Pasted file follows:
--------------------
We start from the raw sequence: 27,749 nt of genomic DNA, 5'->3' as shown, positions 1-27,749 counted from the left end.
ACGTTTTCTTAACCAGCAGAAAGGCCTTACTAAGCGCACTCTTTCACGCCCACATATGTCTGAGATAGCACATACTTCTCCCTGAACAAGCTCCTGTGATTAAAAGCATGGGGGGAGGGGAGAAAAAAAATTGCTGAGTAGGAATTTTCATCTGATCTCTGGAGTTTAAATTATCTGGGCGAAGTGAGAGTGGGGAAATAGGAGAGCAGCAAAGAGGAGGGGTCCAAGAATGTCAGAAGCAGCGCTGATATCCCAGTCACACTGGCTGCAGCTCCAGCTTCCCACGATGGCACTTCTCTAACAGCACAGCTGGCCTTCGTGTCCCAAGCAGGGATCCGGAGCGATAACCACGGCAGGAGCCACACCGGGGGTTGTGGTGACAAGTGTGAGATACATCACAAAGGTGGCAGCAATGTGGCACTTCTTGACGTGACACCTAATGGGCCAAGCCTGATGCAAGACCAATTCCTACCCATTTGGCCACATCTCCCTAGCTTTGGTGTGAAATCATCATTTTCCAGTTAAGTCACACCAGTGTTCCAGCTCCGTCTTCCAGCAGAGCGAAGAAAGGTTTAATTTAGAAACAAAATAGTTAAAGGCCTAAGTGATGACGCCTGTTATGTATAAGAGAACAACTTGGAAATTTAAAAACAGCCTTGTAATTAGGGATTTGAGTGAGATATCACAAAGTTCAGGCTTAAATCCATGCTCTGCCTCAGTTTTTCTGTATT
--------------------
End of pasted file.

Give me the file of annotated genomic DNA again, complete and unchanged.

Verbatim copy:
We start from the raw sequence: 27,749 nt of genomic DNA, 5'->3' as shown, positions 1-27,749 counted from the left end.
ACGTTTTCTTAACCAGCAGAAAGGCCTTACTAAGCGCACTCTTTCACGCCCACATATGTCTGAGATAGCACATACTTCTCCCTGAACAAGCTCCTGTGATTAAAAGCATGGGGGGAGGGGAGAAAAAAAATTGCTGAGTAGGAATTTTCATCTGATCTCTGGAGTTTAAATTATCTGGGCGAAGTGAGAGTGGGGAAATAGGAGAGCAGCAAAGAGGAGGGGTCCAAGAATGTCAGAAGCAGCGCTGATATCCCAGTCACACTGGCTGCAGCTCCAGCTTCCCACGATGGCACTTCTCTAACAGCACAGCTGGCCTTCGTGTCCCAAGCAGGGATCCGGAGCGATAACCACGGCAGGAGCCACACCGGGGGTTGTGGTGACAAGTGTGAGATACATCACAAAGGTGGCAGCAATGTGGCACTTCTTGACGTGACACCTAATGGGCCAAGCCTGATGCAAGACCAATTCCTACCCATTTGGCCACATCTCCCTAGCTTTGGTGTGAAATCATCATTTTCCAGTTAAGTCACACCAGTGTTCCAGCTCCGTCTTCCAGCAGAGCGAAGAAAGGTTTAATTTAGAAACAAAATAGTTAAAGGCCTAAGTGATGACGCCTGTTATGTATAAGAGAACAACTTGGAAATTTAAAAACAGCCTTGTAATTAGGGATTTGAGTGAGATATCACAAAGTTCAGGCTTAAATCCATGCTCTGCCTCAGTTTTTCTGTATT